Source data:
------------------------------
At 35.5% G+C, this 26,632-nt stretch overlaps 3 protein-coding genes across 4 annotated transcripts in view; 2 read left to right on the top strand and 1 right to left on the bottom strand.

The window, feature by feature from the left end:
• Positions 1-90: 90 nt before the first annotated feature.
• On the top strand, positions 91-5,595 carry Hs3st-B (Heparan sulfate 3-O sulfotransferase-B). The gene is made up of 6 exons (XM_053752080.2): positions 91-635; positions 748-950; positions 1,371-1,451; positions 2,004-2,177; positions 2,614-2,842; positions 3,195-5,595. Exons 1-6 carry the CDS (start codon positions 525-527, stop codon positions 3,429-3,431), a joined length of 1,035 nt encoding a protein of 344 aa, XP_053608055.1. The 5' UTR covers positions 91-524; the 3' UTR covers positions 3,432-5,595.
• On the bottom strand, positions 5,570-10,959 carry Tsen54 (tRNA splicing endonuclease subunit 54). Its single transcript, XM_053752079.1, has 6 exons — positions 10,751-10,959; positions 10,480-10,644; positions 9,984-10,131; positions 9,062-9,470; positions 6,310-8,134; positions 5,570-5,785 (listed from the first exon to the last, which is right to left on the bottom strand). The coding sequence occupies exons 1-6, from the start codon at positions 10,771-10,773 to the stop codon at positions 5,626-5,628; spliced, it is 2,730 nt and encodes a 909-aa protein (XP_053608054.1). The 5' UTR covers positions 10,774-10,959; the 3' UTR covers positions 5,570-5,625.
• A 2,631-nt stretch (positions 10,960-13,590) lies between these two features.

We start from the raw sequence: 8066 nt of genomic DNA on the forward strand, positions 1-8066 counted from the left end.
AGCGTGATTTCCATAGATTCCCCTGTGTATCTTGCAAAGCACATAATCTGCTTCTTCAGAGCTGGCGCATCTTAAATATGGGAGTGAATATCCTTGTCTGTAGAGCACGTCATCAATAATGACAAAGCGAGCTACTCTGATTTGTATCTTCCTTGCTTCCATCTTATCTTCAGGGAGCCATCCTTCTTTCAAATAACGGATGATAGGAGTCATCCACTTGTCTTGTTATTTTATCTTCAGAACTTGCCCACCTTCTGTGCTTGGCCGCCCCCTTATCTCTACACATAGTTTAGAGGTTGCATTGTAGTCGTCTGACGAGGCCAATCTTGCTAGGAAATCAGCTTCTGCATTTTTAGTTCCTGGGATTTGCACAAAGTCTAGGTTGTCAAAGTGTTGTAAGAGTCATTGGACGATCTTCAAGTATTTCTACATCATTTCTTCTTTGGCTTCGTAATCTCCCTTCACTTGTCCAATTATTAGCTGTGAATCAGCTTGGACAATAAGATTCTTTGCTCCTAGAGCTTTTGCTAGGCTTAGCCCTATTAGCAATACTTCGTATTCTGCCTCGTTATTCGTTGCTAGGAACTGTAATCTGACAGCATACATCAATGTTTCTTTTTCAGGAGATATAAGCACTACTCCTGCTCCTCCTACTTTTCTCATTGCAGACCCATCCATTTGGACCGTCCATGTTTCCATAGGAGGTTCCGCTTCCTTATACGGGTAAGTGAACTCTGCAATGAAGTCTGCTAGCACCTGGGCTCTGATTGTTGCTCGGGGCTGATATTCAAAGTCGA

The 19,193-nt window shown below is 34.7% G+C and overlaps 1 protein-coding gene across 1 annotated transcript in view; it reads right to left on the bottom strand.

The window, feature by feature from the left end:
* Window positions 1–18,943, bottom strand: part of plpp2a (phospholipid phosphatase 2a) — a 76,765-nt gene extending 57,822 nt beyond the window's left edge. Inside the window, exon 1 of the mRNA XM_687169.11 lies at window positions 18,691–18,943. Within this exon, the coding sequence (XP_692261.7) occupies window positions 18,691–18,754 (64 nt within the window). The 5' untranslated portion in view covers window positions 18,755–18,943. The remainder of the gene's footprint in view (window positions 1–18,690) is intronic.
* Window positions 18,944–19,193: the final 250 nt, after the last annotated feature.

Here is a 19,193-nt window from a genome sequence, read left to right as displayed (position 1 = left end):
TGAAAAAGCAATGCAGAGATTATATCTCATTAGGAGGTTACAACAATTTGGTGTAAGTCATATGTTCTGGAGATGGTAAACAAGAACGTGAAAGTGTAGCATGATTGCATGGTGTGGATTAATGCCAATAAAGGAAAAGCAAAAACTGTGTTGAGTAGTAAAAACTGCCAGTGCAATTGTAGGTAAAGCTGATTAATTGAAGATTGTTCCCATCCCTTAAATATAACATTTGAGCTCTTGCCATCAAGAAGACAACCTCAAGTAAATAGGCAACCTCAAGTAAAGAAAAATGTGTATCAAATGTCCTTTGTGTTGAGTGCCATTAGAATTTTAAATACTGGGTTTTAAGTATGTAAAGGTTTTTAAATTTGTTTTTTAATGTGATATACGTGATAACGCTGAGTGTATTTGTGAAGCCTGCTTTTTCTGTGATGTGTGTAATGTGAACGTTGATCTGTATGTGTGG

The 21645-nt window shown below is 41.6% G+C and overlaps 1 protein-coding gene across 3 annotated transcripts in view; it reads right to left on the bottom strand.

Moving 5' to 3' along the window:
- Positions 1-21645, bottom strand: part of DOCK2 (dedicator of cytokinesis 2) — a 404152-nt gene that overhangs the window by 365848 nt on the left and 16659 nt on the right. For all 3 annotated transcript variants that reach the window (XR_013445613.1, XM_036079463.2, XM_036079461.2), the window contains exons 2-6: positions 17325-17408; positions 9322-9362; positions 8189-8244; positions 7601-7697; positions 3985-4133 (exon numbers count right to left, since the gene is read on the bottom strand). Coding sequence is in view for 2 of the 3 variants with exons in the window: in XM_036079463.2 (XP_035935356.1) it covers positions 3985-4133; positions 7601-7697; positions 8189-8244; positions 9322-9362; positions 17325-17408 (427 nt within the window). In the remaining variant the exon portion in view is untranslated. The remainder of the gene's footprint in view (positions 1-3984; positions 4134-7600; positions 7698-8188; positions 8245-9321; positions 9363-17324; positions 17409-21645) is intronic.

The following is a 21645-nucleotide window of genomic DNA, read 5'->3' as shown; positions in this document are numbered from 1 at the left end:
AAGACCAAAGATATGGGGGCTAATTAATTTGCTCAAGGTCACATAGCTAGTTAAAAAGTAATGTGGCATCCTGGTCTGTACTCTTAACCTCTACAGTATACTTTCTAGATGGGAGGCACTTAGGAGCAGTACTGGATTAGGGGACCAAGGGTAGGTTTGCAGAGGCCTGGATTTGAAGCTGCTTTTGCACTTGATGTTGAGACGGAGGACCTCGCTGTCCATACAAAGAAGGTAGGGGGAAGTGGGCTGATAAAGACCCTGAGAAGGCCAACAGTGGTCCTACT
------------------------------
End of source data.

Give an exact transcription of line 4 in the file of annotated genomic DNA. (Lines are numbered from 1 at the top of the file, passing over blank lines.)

• On the top strand, positions 91-5,595 carry Hs3st-B (Heparan sulfate 3-O sulfotransferase-B). The gene is made up of 6 exons (XM_053752080.2): positions 91-635; positions 748-950; positions 1,371-1,451; positions 2,004-2,177; positions 2,614-2,842; positions 3,195-5,595. Exons 1-6 carry the CDS (start codon positions 525-527, stop codon positions 3,429-3,431), a joined length of 1,035 nt encoding a protein of 344 aa, XP_053608055.1. The 5' UTR covers positions 91-524; the 3' UTR covers positions 3,432-5,595.